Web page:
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Jnanwapi hearing: Varanasi court has adjourned till May 30 the hearing of the petition seeking dismissal of Hindu case in Jnanwapi mosque case. The Varanasi district court on Thursday adjourned the Anjuman hearing after hearing the Gyanwapi mosque case today. The e-Ittihadia Mosque Committee, which manages the Gyanwapi Mosque in Varanasi, till May 30. Only petitioners, lawyers and defendants were allowed to enter the court during the hearing. The mosque committee argued that the Hindu side’s case was intolerable and should be dismissed.
The committee sought dismissal of the case of Hindu petitioners for their right to worship at the Sringar Gori site inside the Kashi Bishwanath-Gyanwapi complex, alleging that a Shivling was found in the premises. Only petitioners, lawyers and defendants were allowed to enter the court during the hearing. The hearing started at 2 pm and lasted for about two hours.
The mosque committee argued that the Hindu side’s case was intolerable and should be dismissed under Rule 11 of the Civil Procedure Code (CPC). It has been said that rumors of ‘wearing shawls’ are being spread to arouse the emotions of the people. Abhay Nath Yadav, a lawyer for the Muslim side, has put forward several arguments for dismissing the case. Both sides accepted the videography report of the survey commission appointed by the court.
Police chased the two unauthorized persons out of the courtroom. It is alleged that a lawyer was removed from the court premises on the orders of the district judge. Following the Supreme Court’s direction, the district court heard the case, stating that the case should be heard by a more discerning and experienced judge. The Supreme Court has directed that the appeal of the Muslim Committee against the sustainability of the case be decided on priority basis.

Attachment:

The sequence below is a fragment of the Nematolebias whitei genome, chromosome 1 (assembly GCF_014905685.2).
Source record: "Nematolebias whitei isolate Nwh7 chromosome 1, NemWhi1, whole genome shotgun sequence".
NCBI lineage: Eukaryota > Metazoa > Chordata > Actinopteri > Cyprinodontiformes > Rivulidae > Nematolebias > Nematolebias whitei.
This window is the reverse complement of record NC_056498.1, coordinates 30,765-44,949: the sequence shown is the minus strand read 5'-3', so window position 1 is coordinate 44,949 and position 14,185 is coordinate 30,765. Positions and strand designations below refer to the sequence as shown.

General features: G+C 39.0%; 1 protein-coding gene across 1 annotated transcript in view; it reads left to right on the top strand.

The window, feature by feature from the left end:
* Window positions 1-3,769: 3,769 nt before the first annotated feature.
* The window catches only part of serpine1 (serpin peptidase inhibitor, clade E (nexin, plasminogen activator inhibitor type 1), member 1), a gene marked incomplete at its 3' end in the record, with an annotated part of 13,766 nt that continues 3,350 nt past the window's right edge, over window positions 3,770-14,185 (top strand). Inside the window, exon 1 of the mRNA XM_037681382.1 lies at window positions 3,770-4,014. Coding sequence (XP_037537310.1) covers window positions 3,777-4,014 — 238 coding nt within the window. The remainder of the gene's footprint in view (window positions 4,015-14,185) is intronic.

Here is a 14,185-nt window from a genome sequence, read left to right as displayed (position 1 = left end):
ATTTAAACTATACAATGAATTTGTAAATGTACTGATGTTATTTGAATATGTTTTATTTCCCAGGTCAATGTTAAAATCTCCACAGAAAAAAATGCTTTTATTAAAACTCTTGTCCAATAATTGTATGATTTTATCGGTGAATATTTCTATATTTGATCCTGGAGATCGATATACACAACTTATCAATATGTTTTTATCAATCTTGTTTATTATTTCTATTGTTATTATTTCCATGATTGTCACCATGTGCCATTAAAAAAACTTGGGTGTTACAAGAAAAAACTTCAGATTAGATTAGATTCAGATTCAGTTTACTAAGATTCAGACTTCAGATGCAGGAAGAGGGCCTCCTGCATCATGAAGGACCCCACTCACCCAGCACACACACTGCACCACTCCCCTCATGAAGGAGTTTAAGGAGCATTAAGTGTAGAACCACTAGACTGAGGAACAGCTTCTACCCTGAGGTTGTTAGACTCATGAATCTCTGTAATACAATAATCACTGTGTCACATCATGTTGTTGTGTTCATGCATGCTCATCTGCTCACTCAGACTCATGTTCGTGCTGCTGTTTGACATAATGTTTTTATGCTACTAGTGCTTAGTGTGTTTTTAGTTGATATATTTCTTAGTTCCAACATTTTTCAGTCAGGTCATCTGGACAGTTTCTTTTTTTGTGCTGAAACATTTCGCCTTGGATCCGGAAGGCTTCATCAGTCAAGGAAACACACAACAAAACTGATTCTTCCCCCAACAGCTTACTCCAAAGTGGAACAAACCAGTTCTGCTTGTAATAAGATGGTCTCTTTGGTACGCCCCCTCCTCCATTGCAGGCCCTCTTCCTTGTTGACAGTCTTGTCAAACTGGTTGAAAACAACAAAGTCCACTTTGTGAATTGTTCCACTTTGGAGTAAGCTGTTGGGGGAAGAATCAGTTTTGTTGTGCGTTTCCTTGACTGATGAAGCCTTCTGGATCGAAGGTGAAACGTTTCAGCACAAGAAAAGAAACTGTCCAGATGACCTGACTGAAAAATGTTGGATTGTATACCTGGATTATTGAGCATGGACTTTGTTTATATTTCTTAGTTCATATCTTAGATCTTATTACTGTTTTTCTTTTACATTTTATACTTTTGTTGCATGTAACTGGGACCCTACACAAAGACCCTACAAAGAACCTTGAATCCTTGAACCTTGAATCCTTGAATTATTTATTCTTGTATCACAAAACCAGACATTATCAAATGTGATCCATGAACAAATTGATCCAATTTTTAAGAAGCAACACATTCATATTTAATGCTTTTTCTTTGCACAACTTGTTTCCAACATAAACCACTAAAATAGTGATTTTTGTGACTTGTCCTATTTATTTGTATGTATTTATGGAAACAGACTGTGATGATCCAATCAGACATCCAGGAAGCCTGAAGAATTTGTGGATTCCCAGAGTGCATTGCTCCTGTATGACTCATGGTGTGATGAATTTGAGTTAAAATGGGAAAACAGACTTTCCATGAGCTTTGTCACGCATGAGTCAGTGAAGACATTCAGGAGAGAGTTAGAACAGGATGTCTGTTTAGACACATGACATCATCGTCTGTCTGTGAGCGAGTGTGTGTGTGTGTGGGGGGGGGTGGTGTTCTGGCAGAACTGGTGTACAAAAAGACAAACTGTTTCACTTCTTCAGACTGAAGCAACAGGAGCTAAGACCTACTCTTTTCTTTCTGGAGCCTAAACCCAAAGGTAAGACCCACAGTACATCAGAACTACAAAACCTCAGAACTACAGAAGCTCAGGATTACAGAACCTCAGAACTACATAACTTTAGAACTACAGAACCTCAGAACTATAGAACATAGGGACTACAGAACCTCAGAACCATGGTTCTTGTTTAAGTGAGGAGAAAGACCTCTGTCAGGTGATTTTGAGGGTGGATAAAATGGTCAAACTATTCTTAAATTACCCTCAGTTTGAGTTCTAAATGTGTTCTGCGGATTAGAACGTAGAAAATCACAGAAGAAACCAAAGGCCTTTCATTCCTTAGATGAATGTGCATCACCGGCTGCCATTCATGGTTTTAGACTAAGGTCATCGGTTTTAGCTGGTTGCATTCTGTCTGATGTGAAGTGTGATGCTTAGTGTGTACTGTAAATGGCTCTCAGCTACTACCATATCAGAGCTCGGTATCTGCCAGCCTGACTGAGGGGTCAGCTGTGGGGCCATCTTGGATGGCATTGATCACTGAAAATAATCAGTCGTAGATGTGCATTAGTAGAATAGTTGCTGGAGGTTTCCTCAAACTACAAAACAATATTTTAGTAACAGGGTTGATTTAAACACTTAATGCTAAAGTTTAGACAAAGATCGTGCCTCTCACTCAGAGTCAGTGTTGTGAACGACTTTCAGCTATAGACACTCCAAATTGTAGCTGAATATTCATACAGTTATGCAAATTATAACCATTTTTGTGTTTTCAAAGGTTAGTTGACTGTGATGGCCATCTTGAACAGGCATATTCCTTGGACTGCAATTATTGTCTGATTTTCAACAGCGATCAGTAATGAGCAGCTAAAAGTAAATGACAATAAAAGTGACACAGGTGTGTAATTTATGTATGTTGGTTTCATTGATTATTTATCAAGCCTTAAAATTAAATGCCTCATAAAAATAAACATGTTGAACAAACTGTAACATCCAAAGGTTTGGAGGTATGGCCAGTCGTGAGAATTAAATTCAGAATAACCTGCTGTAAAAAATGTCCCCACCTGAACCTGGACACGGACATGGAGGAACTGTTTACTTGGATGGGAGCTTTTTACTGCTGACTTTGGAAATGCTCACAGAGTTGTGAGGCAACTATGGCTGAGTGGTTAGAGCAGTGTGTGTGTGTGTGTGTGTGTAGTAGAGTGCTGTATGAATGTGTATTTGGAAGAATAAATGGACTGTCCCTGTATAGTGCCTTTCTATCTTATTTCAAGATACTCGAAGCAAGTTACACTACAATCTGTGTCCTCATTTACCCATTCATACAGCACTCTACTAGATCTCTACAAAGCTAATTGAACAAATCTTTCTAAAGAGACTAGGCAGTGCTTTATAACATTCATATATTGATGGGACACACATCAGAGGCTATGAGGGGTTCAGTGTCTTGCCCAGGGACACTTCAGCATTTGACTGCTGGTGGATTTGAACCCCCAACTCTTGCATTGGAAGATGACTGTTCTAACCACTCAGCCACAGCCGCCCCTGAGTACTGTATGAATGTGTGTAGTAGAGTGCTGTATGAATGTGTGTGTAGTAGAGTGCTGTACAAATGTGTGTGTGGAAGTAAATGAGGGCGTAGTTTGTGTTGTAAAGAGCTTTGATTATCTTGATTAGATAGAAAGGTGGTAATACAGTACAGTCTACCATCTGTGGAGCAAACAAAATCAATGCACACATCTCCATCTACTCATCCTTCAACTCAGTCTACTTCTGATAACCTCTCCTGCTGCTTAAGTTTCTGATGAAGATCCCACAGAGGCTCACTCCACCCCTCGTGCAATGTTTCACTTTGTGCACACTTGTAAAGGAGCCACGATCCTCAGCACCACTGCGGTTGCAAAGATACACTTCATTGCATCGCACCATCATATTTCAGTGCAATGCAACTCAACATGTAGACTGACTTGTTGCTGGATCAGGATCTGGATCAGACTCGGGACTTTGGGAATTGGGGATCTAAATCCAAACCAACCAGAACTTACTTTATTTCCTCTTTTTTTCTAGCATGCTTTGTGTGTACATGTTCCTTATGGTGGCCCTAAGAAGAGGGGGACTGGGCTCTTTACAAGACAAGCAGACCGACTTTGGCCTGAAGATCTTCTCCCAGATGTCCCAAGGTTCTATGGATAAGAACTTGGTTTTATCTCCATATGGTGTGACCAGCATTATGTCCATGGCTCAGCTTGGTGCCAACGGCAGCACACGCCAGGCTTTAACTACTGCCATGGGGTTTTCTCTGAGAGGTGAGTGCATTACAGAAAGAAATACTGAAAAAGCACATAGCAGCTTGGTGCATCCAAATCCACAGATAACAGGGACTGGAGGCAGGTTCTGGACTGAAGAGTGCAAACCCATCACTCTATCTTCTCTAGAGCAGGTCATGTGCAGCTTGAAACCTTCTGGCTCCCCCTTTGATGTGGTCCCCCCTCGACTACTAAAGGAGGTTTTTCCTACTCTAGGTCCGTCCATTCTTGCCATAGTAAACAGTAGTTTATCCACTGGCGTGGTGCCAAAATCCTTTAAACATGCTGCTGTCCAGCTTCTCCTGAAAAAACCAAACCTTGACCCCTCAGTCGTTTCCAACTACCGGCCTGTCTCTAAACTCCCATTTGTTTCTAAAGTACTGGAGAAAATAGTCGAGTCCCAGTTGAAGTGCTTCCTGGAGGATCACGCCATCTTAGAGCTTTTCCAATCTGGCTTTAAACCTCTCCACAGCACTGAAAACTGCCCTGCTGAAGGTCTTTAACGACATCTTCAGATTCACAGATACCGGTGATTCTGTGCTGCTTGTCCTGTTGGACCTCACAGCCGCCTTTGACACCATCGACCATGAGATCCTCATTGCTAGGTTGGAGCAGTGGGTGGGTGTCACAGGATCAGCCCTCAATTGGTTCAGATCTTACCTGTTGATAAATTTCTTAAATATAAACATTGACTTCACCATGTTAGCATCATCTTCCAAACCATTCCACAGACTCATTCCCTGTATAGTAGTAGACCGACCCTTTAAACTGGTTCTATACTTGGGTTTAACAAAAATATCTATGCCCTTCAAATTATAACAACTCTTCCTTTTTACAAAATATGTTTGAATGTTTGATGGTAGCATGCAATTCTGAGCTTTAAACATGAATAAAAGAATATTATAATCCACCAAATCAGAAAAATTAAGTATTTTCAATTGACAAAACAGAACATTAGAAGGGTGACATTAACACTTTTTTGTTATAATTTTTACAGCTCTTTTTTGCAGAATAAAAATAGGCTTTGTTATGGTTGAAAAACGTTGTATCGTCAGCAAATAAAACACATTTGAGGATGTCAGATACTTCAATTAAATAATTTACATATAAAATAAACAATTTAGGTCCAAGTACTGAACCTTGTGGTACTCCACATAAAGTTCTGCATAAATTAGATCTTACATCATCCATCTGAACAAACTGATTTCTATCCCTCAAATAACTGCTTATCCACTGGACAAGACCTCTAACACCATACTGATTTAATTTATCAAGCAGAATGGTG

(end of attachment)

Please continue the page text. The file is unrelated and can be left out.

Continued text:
During its final hearing on Tuesday, the district court said it would hear the Muslim side’s appeal and decide that the Hindu side’s case could be considered, which led to a survey of the mosque. The hearing of the Hindu side’s application regarding the controversial survey of the premises will be held later.
During the survey, Hindu petitioners claimed that a “shawl” was found on the premises, from which the Varanasi Civil Court had ordered protection. The details of the survey report submitted to the court last week said that Hindu ruins and carvings were also found inside the premises. Lawyers appearing in Varanasi court on Tuesday said the district judge had verbally instructed that the survey report be shared with both parties so that they could record their observations within seven days.
The Supreme Court has clarified the May 17 order to protect the part of the mosque complex where an apparent “shawl” was found. He directed that Muslims should have the right to pray in the mosque without any hindrance. The apex court had asked the Varanasi district magistrate to arrange bathing for the Muslims, but did not consider the committee’s request to allow the use of a pool or tap near the safe haven.
The Supreme Court has adjourned the hearing of the case till the third week of July. He said his May 17 ruling would remain in effect until the district judge decides on the merits of the case and for another eight weeks so that the aggrieved parties can challenge it on appeal. The apex court has said that places of worship cannot be barred by the 1991 law on the religious significance of a place.
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